We are bound by our holding in Fernandez that the BIA's interpretation of § 1101(a)(22) must be given controlling weight under Chevron and Brand X, notwithstanding Morin. That issue was a question of first impression before the Fernandez court, which we are not free to revisit. As we explained in Fernandez, although Morin did not need to say in “so many magic words” that its interpretation was the only one permissible, the court's statutory analysis, admittedly without having the benefit of Brand X, fell short of showing “that the plain language of the statute was controlling and that there existed no room for contrary agency interpretation.” Fernandez, 502 F.3d at 347–48.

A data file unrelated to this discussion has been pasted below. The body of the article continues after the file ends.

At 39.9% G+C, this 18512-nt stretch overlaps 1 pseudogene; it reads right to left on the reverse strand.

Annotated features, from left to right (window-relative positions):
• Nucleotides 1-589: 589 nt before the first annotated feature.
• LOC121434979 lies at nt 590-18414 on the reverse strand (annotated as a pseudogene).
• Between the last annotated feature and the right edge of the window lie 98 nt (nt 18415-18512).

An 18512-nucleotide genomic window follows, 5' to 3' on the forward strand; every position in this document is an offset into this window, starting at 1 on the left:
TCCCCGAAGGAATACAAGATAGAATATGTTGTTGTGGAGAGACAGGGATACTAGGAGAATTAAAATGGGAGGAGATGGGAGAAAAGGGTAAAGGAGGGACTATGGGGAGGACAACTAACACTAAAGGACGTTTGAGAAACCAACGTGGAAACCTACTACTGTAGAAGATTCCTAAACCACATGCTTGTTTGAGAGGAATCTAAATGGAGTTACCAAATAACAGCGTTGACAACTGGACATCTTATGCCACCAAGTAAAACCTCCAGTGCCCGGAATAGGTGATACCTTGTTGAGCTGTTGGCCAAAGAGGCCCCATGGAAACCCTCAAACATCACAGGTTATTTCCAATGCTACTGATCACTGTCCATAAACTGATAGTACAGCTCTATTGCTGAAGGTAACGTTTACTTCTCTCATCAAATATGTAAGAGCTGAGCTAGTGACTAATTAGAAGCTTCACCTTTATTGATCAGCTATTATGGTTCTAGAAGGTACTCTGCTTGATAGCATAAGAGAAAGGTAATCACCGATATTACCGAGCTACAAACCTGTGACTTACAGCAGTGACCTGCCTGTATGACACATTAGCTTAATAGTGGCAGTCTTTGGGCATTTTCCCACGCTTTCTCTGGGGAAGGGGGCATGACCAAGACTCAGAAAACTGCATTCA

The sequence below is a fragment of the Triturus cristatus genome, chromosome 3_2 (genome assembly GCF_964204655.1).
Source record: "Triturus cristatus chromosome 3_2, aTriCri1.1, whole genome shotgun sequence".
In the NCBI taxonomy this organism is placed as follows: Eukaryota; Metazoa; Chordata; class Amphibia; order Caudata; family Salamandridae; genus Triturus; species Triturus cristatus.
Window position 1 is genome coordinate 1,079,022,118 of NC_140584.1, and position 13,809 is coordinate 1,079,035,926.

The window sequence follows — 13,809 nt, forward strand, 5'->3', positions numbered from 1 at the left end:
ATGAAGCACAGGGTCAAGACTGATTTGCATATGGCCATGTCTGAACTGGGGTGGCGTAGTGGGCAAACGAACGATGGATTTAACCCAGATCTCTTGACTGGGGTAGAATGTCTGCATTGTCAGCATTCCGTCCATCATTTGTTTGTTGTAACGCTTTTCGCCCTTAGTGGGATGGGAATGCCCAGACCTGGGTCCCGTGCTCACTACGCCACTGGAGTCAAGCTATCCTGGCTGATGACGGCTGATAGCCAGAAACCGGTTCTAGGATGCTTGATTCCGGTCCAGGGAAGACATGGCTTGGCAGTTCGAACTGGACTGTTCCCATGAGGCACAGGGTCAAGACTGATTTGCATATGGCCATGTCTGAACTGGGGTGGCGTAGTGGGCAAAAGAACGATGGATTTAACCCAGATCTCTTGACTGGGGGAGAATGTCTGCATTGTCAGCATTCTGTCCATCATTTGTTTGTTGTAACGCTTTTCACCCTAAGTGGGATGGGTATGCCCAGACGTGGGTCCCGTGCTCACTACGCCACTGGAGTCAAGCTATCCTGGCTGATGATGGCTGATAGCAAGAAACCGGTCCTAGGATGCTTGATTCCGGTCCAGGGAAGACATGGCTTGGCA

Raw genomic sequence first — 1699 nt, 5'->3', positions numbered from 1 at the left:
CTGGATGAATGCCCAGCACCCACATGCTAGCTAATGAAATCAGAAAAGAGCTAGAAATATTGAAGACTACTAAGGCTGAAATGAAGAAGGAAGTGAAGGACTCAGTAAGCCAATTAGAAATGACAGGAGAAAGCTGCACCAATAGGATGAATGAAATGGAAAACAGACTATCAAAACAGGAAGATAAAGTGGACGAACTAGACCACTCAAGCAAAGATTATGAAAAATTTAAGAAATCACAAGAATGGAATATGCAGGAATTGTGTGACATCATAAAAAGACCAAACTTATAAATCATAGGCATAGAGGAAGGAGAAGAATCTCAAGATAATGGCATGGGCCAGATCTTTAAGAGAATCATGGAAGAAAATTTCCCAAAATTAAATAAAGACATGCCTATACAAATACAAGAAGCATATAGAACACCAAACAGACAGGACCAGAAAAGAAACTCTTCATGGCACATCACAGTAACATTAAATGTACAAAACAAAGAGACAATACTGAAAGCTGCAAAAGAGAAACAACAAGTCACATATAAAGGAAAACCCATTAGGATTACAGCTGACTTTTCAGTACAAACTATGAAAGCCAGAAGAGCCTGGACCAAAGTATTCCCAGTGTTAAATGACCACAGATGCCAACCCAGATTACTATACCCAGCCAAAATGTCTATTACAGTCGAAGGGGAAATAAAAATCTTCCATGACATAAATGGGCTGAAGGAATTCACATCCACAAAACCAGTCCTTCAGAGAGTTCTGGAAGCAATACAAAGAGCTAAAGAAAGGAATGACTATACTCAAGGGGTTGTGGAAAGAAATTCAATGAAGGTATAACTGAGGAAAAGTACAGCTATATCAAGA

We thus conclude that Patel cannot state a claim to be a United States national under Morin because we must defer to the BIA's contrary, post-Morin interpretation of § 1101(a)(22). See In re Navas–Acosta, 23 I. & N. Dec. 586, 588 (BIA 2003). The BIA has not changed its position that § 1101(a)(22) does not confer nationality on aliens who claim only to have demonstrated permanent allegiance to the United States. Under Brand X, we must defer to the BIA's interpretation. See Brand X, 545 U.S. at 985. Any claim Patel might have under Morin is therefore foreclosed.